Asia within the Context of Global Health

Within the international community in recent years vast funds have been mobilized as part of global initiatives that aim to couple development challenges and measures to combat disease. There is a strong impression that the focus of concern for the international organizations of Europe and North America is increasingly shifting to Africa, rather than Asia. The same tendency can also be seen within the UICC itself, but in view of the fact that Asia accounts for almost half of cancer incidence and mortality in the world today, it is imperative that we raise recognition of the situation relating to cancer in Asia within the UICC.

I have published an Asia Consensus Statement, which details the results of discussion on the degree to which clinical practices in Western Europe could be reasonably applied to Asian countries in the event that Asia adopted the National Comprehensive Cancer Network (NCCN) Clinical Practice Guideline that is widespread global use.) From the basis of the knowledge gained from these discussions, what can be said is that cancer treatment in Asia is tending to develop in a way where simple differences between developed and developing countries can be seen, and where cultural differences between East and West are not simply accepted. Within the Asian region, based on the histories of the various countries, diverse of methods of cancer treatment are being developed due to various factors, including the melding of globalization and tradition and diplomatic efforts.

In cooperation with the World Health Organization (WHO), the UICC has initiated activities to support the utilization of essential cancer medicines on a global scale.) Despite the fact that Asia is the region where cancer is growing faster than anywhere else, it seems to have only a peripheral presence in global health discussions, which are being advanced mainly in the West. It is therefore essential to ensure that the real picture of cancer in Asia, which is currently not accurately understood, is conveyed clearly to the UICC, and also that the differences between cancer in Asia and in the West are highlighted.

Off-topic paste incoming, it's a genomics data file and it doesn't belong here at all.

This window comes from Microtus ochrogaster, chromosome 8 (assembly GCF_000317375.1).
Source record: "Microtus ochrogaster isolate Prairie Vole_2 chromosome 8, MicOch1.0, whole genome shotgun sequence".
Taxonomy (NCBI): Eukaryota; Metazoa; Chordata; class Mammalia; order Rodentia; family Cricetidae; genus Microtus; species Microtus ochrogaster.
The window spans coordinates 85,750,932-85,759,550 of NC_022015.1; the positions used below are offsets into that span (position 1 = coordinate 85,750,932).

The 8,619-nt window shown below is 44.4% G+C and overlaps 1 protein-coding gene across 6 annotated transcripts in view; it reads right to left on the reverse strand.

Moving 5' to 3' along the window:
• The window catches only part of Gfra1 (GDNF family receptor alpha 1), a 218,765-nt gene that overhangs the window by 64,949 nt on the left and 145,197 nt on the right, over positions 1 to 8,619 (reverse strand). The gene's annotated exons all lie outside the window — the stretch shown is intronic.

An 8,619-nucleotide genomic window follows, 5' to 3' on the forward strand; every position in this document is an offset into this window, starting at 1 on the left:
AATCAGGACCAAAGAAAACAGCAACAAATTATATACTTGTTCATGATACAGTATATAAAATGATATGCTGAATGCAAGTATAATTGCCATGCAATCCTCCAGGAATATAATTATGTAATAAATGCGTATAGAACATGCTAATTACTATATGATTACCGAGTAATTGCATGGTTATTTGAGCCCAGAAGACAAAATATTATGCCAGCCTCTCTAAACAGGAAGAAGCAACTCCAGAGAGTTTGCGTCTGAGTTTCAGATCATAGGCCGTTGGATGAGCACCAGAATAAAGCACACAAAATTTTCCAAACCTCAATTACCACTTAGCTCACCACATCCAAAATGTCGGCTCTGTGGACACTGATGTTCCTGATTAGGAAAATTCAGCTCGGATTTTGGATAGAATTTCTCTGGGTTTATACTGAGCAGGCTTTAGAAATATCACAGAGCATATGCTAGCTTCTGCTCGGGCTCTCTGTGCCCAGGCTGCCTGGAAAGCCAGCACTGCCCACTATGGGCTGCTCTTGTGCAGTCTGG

As director of UICC-ARO, my aims for the organization are simple: “To define a clear vision for UICC activities aimed at tackling cancer in Asia. Also, to ensure that this vision can be crystallized, to plan and implement information gathering and activities (support) for academic meetings and gatherings, and present the evidence gained from such efforts to UICC headquarters.” Cancer is a disease that is closely linked to various challenges, including political, economic, diplomatic and cultural challenges. In a sense it could be said that “Cancer is like a mirror that reflects society.”)

It is my conviction that the responsibility of UICC-ARO is to ensure that this mirror, which is currently skewed towards the West, can also come to accurately reflect the real picture in Asia.